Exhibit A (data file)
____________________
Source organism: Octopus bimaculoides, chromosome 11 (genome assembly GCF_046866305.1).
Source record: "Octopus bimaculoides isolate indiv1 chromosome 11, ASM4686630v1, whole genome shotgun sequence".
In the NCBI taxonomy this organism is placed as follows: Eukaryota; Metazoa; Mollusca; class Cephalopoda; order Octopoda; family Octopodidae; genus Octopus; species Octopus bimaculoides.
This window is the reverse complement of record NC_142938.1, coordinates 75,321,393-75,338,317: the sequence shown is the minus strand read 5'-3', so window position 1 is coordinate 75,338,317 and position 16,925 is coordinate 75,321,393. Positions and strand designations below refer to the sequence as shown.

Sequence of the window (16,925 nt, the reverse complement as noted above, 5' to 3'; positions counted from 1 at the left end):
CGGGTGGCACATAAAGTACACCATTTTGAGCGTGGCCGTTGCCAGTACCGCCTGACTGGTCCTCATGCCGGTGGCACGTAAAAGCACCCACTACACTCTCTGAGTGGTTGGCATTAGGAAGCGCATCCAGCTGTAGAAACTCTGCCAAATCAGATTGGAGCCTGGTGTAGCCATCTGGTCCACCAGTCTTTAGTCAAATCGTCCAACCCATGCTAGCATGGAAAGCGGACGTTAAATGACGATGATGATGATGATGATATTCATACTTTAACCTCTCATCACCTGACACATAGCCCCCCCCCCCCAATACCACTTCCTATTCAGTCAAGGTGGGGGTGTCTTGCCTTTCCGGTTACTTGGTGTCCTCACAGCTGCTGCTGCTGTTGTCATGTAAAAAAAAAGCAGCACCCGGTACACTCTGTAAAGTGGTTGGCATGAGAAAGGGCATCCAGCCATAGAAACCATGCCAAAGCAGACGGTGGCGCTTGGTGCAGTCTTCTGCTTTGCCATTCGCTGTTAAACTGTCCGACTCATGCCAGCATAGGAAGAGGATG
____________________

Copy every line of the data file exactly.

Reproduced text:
Source organism: Octopus bimaculoides, chromosome 11 (genome assembly GCF_046866305.1).
Source record: "Octopus bimaculoides isolate indiv1 chromosome 11, ASM4686630v1, whole genome shotgun sequence".
In the NCBI taxonomy this organism is placed as follows: Eukaryota; Metazoa; Mollusca; class Cephalopoda; order Octopoda; family Octopodidae; genus Octopus; species Octopus bimaculoides.
This window is the reverse complement of record NC_142938.1, coordinates 75,321,393-75,338,317: the sequence shown is the minus strand read 5'-3', so window position 1 is coordinate 75,338,317 and position 16,925 is coordinate 75,321,393. Positions and strand designations below refer to the sequence as shown.

Sequence of the window (16,925 nt, the reverse complement as noted above, 5' to 3'; positions counted from 1 at the left end):
CGGGTGGCACATAAAGTACACCATTTTGAGCGTGGCCGTTGCCAGTACCGCCTGACTGGTCCTCATGCCGGTGGCACGTAAAAGCACCCACTACACTCTCTGAGTGGTTGGCATTAGGAAGCGCATCCAGCTGTAGAAACTCTGCCAAATCAGATTGGAGCCTGGTGTAGCCATCTGGTCCACCAGTCTTTAGTCAAATCGTCCAACCCATGCTAGCATGGAAAGCGGACGTTAAATGACGATGATGATGATGATGATATTCATACTTTAACCTCTCATCACCTGACACATAGCCCCCCCCCCCCAATACCACTTCCTATTCAGTCAAGGTGGGGGTGTCTTGCCTTTCCGGTTACTTGGTGTCCTCACAGCTGCTGCTGCTGTTGTCATGTAAAAAAAAAGCAGCACCCGGTACACTCTGTAAAGTGGTTGGCATGAGAAAGGGCATCCAGCCATAGAAACCATGCCAAAGCAGACGGTGGCGCTTGGTGCAGTCTTCTGCTTTGCCATTCGCTGTTAAACTGTCCGACTCATGCCAGCATAGGAAGAGGATG